Three United Methodist pastors who served Chattanooga churches at different points in their careers will be elevated to the position of district superintendent at the denomination's Holston Annual Conference in June.
The Rev. Nathan Malone, currently senior pastor of Burks United Methodist Church, is projected to lead the Knoxville District, according to Bishop James E. Swanson Sr. The Rev. Joe Green, who was pastor of Fort Oglethorpe UMC 1980-1991, is expected to head the Cleveland District. And the Rev. Walter Weikel, who was an associate pastor at Tyner UMC 1990-1994 and pastor of Trenton (Ga.) UMC 1994-1999, is projected to lead the Johnson City District.
Malone, pastor of Burks since 2007, said it has "been wonderful to be in ministry for our Lord Jesus Christ alongside" the congregation of the Hixson church.
"They are a people with a heart to serve those in need and a desire to connect others with Jesus Christ," he said. "They have also ministered to me and my family in many ways, not the least of which was allowing me the time necessary to help care for my father before he died 17 months ago."
Green, who has been senior pastor of First UMC in Alcoa since 1995, said his tenure at Fort Oglethorpe included helping move the church from the former Army post chapel on Highway 27 to Battlefield Parkway and helping start a contemporary worship service "when contemporary wasn't cool."
"That one appointment taught me a lot about the preached and taught word and its power to not only change people but churches," he said. "I saw an older church become a young vibrant church touching a community for Christ."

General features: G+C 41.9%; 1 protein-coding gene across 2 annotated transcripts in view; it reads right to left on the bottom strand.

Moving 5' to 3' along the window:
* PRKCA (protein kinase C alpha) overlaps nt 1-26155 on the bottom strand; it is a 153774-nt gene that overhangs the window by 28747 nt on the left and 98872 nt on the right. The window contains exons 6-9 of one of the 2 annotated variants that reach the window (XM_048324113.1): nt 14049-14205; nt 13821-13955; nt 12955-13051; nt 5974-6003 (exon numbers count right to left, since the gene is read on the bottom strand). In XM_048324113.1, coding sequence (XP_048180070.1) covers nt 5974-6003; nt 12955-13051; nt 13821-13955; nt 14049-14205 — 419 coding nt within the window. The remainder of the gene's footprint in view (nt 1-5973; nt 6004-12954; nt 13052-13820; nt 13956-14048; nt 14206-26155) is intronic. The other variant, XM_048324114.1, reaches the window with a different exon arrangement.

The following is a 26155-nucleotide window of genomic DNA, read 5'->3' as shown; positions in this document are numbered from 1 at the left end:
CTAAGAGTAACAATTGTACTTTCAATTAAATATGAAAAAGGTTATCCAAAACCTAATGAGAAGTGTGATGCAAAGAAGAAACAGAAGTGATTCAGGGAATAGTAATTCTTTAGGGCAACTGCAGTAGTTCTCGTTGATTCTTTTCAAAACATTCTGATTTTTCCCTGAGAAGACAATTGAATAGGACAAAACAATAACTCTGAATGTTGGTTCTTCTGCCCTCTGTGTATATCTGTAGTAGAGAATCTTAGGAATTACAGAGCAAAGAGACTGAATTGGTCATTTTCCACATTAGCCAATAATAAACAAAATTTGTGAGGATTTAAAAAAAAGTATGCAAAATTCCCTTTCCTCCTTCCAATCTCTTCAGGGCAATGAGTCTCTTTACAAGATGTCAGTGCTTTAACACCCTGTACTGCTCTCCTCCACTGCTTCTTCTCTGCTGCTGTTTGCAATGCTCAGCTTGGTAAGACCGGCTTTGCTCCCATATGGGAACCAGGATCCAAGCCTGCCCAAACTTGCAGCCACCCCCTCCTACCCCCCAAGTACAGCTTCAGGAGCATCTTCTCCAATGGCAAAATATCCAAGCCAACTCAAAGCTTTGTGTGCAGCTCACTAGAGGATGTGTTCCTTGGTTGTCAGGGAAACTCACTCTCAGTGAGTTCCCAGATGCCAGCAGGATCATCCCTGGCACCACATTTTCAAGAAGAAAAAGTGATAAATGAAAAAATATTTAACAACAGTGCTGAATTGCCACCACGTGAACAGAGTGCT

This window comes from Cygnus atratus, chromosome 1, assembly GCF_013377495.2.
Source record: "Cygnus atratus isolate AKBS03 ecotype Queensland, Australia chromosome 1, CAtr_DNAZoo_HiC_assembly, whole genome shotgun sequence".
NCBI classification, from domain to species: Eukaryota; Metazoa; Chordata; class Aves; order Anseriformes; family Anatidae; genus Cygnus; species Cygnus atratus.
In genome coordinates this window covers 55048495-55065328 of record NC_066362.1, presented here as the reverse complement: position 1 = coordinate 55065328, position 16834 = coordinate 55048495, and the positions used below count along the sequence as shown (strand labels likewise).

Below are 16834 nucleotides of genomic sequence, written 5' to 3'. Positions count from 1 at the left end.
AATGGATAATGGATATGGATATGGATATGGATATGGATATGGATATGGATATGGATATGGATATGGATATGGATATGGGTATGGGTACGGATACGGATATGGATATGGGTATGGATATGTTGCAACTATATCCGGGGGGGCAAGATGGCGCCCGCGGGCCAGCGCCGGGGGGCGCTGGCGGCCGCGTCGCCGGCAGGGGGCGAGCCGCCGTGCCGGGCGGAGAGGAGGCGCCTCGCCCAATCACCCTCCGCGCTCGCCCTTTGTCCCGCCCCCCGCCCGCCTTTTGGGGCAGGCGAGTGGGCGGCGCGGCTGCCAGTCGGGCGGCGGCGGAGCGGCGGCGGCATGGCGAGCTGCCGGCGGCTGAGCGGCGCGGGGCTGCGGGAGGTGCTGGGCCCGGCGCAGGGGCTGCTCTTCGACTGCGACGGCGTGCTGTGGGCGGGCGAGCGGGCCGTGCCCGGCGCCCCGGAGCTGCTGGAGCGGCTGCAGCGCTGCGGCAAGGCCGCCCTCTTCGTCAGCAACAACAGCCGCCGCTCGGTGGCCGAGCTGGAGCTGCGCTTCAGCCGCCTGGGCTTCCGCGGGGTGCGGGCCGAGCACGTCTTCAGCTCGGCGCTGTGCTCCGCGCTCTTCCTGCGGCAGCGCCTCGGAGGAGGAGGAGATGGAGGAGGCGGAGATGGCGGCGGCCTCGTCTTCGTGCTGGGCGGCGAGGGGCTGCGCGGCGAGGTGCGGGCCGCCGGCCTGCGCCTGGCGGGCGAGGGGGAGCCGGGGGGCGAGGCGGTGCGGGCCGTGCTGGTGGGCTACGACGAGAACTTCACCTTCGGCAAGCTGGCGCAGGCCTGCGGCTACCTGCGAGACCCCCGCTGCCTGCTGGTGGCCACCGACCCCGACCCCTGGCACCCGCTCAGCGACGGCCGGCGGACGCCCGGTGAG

Weikel, senior pastor at Abingdon UMC in Abingdon, Va., said his initial back-to-back appointments in the Chattanooga District gave him exposure to two types of congregations.
"I feel that beginning my ministry in an urban setting with such a supportive and helpful senior minister [in the Rev. Harold Ray] and congregation gave me a broader vision of church work than I might otherwise have had," he said. "Harold included me in just about every significant decision made and exposed me to every form of ministry. The Tyner church was also very supportive and forgiving."
While he was at Trenton, Weikel said, the church built a family life center and started an alternative worship service. When he headed a countywide benevolence fund, "my eyes were opened to a host of poverty issues," he said.
"Both of those contexts," he said, "will help me in my new setting."
Malone, 50, said he felt fortunate to learn from a variety of pastors, district superintendents and members at all the churches he served.
"Through times of both caring and conflict through the years," he said, "I have learned much about what it means to be in relationship with both God and people. With God's help, I will share those lessons as well as continue to learn from and serve alongside both pastors and churches in this part of the church known as United Methodist."
Green, 62, whose wife, Beth, was an on-air personality with radio station US 101 when he served Fort Oglethorpe, said he hopes to transfer the lessons he learned as a pastor to the district level.
"I have a minister friend who taught me years ago that church growth begins at the feet of Jesus," he said. "If I can stay in that place, I sincerely believe God will bless this new opportunity."
Weikel, 50, whose grandfather, M.C. Weikel, also served as a United Methodist district superintendent, also fondly remembered his time in Chattanooga because his first two children with his wife, Lisa, were born here.
"We loved beginning our professional lives in Chattanooga," he said. "The Chattanooga area gave [us] exposure to urban and rural ministry."
All three appointments will be effective on June 13.